|Overview • Glossary|
|Payload Commands • Names|
|Authentication • Presence|
|Challenges • Getting Details|
|Setting Details • Messages|
|Authentication • Miscellaneous|
|Messages • Example Session|
|Introduction • Terms • Clients|
|Error List • Commands • Relaying Party Suite • Spotlife|
|XMPP • HTTP Gateway • Tabs • Activities|
|Development Tools • MSNP Grid|
|Polygamy • URLs used by MSN|
|Introduction • P2P • Object Descriptor • Display Pictures • File Transfer|
|Microsoft Messenger for Mac|
|MSNP on WebTV (MSNTV)|
Service URLs (URL)
The URL command retrieves URLs relating to the various MSN services to be opened in an external or integrated browser. It takes one or two parameters. The following values have been observed for the first parameter:
- INBOX - Hotmail inbox
- FOLDERS - Believed to be the Hotmail's "MSN home" URL.
- COMPOSE - Compose an email
- CHGMOB - Mobile settings (pager etc.)
- PROFILE - Edit your MSN member directory profile.
- PERSON - Member services, password, secret question, account info
- CHAT - Chat rooms
The official client also seems to send MOBILE, ADDRBOOK, ADVSEARCH andINTSEARCH, but these have never been observed.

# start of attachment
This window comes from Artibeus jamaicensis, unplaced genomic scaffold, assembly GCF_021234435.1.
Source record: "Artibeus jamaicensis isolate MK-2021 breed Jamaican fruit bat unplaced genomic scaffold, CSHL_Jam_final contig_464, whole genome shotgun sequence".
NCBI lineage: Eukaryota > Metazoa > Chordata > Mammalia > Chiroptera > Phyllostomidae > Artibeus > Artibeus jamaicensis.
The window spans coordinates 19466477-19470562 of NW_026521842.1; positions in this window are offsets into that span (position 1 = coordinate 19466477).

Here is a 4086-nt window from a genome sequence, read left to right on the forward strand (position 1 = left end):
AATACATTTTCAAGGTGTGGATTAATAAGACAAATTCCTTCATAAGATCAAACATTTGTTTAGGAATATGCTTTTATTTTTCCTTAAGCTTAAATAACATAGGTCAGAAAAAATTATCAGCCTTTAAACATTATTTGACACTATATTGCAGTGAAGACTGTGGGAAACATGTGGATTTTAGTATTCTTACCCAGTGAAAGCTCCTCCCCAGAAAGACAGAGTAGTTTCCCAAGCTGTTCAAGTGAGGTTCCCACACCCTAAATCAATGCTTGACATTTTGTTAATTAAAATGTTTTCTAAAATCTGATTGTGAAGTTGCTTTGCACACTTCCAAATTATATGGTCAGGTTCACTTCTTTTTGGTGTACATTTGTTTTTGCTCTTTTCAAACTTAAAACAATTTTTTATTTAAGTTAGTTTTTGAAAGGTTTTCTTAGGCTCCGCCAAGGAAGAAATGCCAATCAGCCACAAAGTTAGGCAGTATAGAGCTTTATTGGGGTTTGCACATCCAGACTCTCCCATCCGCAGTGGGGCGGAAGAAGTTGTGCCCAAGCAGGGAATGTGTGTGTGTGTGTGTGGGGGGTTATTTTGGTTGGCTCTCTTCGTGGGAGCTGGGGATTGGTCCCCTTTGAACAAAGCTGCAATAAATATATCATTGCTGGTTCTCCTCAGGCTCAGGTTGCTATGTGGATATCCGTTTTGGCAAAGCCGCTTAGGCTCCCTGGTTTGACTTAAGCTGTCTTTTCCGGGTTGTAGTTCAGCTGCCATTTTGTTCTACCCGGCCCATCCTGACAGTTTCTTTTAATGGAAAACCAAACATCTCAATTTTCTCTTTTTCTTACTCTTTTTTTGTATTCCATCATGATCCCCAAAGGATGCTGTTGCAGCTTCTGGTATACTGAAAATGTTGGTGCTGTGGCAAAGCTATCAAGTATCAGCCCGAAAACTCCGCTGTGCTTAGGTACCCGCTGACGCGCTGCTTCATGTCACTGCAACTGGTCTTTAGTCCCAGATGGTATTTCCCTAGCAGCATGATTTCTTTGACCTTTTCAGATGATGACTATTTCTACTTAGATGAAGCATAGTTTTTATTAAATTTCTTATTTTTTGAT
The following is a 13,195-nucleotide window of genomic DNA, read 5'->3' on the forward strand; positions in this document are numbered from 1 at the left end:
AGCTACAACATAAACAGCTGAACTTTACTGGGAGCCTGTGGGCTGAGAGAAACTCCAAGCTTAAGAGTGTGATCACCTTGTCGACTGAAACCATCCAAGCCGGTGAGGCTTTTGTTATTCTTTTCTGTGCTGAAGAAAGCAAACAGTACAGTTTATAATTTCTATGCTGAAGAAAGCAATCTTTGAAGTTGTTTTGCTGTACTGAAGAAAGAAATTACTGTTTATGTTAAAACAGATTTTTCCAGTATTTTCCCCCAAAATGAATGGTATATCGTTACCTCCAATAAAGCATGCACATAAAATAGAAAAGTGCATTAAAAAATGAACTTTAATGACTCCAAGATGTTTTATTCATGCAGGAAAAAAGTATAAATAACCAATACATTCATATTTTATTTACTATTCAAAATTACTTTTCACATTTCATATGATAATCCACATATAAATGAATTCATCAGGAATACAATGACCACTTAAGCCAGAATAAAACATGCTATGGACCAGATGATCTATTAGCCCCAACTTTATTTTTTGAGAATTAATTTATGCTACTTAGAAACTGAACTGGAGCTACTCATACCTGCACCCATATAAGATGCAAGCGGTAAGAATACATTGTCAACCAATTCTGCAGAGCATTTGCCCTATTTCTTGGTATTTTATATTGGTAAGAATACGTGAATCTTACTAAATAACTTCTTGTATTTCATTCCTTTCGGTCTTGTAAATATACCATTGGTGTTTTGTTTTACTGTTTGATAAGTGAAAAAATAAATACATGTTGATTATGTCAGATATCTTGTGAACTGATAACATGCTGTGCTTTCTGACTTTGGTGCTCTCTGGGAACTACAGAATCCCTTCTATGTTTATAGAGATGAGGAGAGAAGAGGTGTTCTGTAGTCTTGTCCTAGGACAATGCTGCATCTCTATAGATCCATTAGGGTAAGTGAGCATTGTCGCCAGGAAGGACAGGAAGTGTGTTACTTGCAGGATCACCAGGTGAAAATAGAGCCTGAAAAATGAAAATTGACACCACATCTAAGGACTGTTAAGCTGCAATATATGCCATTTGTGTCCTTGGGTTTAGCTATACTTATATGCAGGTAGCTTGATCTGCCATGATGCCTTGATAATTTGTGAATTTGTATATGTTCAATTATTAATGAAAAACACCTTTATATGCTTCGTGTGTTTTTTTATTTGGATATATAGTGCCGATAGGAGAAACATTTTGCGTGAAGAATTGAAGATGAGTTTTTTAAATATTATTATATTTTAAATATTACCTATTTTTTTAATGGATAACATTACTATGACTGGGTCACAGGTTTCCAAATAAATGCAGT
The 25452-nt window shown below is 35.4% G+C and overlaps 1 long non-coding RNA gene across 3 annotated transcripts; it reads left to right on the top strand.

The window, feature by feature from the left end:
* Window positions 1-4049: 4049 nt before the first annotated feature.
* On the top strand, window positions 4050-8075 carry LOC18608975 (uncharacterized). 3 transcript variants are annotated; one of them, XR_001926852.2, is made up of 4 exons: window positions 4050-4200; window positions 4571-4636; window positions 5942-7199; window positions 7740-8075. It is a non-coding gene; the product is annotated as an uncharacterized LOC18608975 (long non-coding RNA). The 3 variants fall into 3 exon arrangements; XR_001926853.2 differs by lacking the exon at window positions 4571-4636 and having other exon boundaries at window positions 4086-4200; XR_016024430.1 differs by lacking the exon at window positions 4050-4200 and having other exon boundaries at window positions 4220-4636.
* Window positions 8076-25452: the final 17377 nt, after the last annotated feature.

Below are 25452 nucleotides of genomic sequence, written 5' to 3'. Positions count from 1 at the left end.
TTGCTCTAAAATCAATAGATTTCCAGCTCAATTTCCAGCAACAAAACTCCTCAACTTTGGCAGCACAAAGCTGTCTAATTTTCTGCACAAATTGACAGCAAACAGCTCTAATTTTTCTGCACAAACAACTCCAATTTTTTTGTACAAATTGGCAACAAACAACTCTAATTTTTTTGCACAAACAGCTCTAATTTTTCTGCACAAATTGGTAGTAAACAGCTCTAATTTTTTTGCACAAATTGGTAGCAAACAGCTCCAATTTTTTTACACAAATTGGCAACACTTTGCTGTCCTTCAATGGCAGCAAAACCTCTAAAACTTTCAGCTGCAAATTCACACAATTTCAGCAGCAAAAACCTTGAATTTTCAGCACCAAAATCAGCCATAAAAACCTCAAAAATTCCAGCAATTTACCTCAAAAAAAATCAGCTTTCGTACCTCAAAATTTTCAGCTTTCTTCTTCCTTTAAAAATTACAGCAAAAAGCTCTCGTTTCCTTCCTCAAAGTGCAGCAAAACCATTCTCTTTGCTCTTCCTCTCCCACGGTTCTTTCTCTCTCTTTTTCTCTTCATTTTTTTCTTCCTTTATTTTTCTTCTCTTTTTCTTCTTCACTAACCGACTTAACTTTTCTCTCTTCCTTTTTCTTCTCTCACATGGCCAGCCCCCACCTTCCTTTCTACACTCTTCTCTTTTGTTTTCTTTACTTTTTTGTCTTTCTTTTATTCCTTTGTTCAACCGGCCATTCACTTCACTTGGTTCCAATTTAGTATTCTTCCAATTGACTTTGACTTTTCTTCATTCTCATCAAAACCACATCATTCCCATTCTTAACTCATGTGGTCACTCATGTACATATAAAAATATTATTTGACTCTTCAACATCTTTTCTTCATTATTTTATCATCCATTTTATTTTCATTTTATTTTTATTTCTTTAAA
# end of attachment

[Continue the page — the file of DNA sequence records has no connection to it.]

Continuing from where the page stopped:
INBOX, FOLDERS, and COMPOSE are ways of accessing Hotmail, and are explained in the notification server messages page. COMPOSE may be sent with a second parameter, the e-mail address of the person you're composing a message to.
The PROFILE, PERSON, and CHAT URLs require a second parameter - a hexadecimal number specifying your locale ID (e.g. "0x0409" For U.S. English).
The server will respond with another URL. It always has three parameters: the first two are URLs and the third is an ID number. These parameters are used to determine how to direct the web browser.
Below is an example of requesting the URL information for the Hotmail inbox: